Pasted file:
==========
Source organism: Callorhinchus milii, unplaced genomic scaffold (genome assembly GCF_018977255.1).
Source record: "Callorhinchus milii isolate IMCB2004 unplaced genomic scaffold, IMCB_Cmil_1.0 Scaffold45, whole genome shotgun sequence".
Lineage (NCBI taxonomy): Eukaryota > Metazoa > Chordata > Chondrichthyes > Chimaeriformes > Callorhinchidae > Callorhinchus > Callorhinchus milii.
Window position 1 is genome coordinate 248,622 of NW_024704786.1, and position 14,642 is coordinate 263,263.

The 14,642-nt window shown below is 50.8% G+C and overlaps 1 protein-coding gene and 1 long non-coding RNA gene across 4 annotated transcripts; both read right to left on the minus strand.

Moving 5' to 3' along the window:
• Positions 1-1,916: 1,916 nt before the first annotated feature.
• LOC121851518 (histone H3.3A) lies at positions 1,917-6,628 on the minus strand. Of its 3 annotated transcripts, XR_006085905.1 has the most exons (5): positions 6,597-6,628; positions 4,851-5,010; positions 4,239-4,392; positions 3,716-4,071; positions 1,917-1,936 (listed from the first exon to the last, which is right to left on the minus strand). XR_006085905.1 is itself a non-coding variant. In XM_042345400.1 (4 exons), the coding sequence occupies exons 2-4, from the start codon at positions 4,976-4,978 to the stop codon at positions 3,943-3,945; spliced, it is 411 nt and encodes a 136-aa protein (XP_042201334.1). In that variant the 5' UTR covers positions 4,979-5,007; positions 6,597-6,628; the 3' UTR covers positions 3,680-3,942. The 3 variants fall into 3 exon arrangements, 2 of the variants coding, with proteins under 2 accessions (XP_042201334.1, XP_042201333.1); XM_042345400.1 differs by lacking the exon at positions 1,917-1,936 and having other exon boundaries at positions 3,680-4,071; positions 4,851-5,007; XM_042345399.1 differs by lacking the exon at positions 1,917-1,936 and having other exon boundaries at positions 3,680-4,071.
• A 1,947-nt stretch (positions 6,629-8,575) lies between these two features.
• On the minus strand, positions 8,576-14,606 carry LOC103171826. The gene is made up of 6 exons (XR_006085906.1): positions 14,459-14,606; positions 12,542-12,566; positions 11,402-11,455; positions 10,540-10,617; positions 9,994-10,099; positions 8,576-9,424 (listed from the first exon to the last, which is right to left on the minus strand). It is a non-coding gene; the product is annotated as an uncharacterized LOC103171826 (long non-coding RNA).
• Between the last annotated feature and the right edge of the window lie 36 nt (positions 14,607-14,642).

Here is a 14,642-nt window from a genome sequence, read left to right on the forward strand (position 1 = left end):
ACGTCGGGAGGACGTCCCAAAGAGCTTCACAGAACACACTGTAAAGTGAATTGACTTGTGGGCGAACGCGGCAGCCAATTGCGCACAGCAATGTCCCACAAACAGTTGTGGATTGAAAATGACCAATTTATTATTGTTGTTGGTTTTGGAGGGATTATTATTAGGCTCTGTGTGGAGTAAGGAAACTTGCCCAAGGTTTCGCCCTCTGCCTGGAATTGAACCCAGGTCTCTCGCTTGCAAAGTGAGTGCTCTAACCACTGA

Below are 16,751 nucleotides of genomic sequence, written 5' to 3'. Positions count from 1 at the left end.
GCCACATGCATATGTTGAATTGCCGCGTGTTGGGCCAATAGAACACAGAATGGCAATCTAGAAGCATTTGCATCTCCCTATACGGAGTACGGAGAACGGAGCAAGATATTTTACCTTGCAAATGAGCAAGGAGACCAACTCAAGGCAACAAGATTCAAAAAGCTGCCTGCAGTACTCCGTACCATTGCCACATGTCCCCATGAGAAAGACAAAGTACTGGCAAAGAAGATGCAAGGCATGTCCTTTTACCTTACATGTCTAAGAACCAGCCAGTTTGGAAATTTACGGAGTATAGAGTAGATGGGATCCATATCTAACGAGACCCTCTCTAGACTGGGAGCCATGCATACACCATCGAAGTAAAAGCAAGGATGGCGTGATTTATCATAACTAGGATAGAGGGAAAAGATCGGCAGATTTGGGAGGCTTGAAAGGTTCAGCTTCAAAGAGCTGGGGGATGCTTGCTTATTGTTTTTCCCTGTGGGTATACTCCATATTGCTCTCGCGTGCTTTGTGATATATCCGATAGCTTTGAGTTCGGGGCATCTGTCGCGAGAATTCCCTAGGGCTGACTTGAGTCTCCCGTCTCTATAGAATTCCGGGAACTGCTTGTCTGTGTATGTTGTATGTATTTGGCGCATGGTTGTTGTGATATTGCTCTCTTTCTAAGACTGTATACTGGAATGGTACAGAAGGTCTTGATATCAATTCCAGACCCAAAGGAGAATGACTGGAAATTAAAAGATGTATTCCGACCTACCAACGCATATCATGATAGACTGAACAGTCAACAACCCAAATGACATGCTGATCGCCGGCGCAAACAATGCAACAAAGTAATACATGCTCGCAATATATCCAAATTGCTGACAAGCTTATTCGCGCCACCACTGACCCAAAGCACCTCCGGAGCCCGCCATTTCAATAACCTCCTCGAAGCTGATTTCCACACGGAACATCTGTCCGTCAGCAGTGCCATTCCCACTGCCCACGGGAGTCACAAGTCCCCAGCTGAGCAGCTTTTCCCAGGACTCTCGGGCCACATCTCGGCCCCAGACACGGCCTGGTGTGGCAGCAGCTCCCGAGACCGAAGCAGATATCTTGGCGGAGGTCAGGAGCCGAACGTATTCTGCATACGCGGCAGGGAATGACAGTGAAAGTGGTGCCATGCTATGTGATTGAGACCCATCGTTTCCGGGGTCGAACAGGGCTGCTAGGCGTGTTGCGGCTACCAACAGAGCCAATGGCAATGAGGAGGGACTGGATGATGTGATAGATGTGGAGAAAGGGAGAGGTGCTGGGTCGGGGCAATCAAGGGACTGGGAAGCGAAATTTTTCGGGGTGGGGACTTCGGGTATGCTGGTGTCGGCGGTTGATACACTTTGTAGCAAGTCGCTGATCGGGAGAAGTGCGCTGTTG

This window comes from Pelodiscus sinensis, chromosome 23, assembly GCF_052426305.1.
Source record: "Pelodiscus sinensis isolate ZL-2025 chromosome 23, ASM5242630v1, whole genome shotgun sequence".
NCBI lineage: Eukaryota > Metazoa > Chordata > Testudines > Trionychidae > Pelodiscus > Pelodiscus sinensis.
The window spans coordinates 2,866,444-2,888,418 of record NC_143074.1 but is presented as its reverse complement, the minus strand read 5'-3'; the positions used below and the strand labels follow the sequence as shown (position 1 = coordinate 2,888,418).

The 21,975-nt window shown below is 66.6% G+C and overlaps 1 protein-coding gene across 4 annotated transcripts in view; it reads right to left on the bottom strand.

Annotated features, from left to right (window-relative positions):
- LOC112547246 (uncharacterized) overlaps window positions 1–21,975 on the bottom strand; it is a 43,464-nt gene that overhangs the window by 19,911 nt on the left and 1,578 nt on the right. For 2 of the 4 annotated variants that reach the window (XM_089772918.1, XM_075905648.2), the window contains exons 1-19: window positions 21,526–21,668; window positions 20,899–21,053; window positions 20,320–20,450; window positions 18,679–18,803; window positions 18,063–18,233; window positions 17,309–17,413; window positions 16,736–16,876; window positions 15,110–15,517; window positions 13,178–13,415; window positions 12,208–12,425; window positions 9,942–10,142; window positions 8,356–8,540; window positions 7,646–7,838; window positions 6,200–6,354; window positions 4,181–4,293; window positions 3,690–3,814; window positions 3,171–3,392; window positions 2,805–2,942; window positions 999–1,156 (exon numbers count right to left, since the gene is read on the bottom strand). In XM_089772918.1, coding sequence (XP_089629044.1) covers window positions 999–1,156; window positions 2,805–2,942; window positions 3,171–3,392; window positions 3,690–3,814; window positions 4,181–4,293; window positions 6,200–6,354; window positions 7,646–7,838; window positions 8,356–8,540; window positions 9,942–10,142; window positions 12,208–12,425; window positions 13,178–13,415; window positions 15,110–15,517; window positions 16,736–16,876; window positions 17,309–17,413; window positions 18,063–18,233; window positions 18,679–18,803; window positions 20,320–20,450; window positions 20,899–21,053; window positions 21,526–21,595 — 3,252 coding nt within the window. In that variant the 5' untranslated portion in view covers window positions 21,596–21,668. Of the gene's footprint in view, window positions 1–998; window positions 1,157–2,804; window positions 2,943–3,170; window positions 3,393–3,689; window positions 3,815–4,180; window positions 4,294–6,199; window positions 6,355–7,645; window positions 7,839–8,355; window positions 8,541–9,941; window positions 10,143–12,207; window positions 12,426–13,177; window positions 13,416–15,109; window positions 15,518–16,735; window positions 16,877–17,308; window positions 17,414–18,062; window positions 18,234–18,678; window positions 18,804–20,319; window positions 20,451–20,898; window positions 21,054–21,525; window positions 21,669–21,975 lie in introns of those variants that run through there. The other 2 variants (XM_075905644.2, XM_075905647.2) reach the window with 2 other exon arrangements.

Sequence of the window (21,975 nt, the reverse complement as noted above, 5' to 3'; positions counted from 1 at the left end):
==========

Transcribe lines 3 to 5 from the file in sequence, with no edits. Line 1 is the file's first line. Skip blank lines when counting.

Lineage (NCBI taxonomy): Eukaryota > Metazoa > Chordata > Chondrichthyes > Chimaeriformes > Callorhinchidae > Callorhinchus > Callorhinchus milii.
Window position 1 is genome coordinate 248,622 of NW_024704786.1, and position 14,642 is coordinate 263,263.

The 14,642-nt window shown below is 50.8% G+C and overlaps 1 protein-coding gene and 1 long non-coding RNA gene across 4 annotated transcripts; both read right to left on the minus strand.